If you work at home in Malta, as I do, then you are used to frequent week-day knocks and rings at the door. No one would call, or rarely, when I lived in the UK (Malta has a high percentage of women not in the workplace, so it’s assumed someone is at home during the day). It’s one of the mild annoyances of home-office life here. But stopping to answer the door is my equivalent of a break at the water cooler I suppose. Mostly, it isn’t of course the postman. It’s a far more entertaining bunch of people!
Today’s three unexpected callers were regular enough – one salesman; one workman from a utility; and one courier firm delivery man. But all were atypical too…. here’s why:
A few articles ago, I wrote about the statue at my door. Today, I found a silver basse-relief of Christ offered to me. I opened the door to see not the caller, but a framed silver objet d’art thrust my way, and an invite, in Italian, for me to purchase it. I must have looked so stunned that the salesman asked me if I spoke Italian. I do. But I said ‘no’, in English, to avoid being drawn into any sales’ pitch. But clearly Malta’s villages are prime target now for Italians bearing religious artefacts. Must be the common European market doing it’s bit. Has any one else here had a similar experience?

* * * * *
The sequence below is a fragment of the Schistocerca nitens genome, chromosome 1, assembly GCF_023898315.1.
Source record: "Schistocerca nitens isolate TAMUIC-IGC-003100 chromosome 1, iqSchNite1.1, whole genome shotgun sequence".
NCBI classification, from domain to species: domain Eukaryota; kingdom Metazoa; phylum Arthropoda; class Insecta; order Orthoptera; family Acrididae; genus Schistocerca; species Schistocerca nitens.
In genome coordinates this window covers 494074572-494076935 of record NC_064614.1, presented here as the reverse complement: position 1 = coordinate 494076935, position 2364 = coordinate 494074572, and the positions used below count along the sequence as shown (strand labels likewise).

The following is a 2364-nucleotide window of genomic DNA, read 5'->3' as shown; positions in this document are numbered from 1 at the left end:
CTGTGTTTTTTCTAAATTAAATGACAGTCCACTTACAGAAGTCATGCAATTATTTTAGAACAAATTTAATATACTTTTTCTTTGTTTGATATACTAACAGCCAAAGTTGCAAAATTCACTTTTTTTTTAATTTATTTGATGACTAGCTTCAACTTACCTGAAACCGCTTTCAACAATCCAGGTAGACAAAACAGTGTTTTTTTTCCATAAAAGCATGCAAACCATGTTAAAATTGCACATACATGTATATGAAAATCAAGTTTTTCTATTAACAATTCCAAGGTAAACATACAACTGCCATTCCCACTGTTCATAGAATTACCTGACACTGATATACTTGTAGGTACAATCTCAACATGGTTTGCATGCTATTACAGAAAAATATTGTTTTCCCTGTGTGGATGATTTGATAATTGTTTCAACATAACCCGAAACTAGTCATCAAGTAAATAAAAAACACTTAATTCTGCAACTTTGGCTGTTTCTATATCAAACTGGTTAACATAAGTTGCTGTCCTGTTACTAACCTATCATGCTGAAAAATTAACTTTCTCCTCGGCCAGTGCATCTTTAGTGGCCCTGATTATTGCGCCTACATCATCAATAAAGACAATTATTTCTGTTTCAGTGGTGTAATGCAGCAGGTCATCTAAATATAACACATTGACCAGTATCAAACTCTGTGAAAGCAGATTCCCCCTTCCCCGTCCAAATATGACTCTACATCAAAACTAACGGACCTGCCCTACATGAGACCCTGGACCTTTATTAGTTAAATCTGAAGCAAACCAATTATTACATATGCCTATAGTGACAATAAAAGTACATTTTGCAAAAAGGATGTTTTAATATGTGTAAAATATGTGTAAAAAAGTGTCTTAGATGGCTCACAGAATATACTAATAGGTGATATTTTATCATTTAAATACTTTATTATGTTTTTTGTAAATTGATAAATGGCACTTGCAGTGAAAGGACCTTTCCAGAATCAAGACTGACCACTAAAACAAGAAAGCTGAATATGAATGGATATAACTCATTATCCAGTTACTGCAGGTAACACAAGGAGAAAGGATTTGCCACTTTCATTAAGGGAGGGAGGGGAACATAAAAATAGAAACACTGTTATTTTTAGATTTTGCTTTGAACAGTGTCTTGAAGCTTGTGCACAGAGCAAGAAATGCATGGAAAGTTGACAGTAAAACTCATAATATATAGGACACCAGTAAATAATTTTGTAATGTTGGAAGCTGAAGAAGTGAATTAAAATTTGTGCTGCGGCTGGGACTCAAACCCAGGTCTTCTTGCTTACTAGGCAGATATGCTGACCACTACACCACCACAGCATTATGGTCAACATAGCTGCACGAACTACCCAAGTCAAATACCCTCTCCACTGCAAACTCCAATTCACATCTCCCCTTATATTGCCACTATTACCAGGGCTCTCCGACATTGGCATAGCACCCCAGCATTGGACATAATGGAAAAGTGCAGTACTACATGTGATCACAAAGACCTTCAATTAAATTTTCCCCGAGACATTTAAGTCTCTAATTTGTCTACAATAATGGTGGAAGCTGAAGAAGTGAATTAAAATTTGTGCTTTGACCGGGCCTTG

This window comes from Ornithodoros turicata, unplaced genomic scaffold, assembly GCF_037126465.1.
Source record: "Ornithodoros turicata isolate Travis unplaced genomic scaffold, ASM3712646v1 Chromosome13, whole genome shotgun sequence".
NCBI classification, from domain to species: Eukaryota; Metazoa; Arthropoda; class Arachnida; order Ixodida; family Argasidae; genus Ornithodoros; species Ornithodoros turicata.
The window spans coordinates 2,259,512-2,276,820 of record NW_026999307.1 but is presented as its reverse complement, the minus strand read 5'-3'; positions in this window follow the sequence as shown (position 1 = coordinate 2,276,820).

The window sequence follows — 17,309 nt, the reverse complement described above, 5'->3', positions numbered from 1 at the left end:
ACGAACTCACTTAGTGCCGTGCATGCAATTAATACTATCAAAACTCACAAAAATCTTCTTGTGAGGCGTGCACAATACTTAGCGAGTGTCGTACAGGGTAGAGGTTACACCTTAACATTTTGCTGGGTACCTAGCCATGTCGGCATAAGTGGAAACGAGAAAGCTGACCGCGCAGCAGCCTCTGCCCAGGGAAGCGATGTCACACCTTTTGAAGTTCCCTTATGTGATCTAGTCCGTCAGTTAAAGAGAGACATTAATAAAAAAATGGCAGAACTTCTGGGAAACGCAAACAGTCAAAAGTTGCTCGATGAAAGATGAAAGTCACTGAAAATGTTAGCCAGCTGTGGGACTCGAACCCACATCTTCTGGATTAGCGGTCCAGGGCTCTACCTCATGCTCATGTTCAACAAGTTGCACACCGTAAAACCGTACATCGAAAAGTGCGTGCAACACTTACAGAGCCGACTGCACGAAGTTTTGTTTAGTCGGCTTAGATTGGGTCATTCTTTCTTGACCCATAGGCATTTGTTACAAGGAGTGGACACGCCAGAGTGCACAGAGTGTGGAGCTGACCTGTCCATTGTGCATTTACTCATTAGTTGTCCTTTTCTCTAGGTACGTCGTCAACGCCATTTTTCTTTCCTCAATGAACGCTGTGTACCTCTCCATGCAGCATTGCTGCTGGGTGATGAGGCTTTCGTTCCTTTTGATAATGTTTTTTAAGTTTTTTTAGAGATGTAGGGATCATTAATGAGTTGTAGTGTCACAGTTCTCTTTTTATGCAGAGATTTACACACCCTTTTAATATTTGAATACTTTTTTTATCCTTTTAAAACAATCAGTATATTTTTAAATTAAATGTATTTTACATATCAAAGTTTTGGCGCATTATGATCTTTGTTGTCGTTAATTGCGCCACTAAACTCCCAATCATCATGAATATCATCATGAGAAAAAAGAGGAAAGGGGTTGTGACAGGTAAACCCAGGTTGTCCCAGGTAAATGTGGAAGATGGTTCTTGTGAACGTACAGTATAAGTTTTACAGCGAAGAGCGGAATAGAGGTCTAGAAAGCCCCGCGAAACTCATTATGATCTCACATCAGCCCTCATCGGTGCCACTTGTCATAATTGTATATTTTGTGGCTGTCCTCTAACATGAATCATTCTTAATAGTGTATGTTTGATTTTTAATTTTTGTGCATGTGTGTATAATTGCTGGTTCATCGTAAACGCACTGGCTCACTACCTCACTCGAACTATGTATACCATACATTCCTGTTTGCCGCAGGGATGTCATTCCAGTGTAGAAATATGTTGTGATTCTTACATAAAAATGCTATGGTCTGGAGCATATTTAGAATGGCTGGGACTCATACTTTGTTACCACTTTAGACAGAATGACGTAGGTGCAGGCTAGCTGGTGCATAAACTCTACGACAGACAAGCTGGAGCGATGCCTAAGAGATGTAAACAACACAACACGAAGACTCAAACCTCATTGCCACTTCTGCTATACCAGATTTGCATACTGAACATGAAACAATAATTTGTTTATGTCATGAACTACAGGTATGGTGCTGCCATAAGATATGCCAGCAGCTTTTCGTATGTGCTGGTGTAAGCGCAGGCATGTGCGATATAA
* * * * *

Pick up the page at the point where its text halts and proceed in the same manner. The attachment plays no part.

Enemalta man is a distinct breed; unannounced and monosyllabic generally. My regular meter reader never speaks, and just barges in the moment I open the door. Today’s man was pleasant and chatty enough, and had come to do some 25-minutes work replacing our meter with one that does intelligent remote reporting. Did I miss a note about him calling, I asked? No, they just arrive and expect someone’s home so they can do the work. Not very efficient as even housewives would be out at the shops in the morning. How many trips do they make to the same houses to get the replacements done? At least I won’t have meter readers disturbing me from now on!
I do sympathise with couriers delivering to my place at the end of an alley. If they have heavy or bulky parcels they have to reverse round the dog-leg bend, almost scraping their vans. Not an easy manouevre. Today’s delivery was interesting as it made me wonder at the beauty of cross-border internet shopping . I ordered some dining chairs four days ago from the UK. And here they are today! Quicker really than going down to the local shops and waiting for the order to be placed and arrive in a month. Unsurprisingly, Malta has a high percentage of cross-border EU online purchasing compared to neighbouring EU states with large internal markets. I know someone who buys his GAP jeans from the States as it’s quick, hassle-free and cheaper than buying equivalent brands offered here.
A typical day then of door-to-door callers in Malta. I am intrigued though if anyone bought the silver image of Christ in its frame. Perhaps the Italian will find his market online instead.
Photo: Courtesy of Gege Gatt.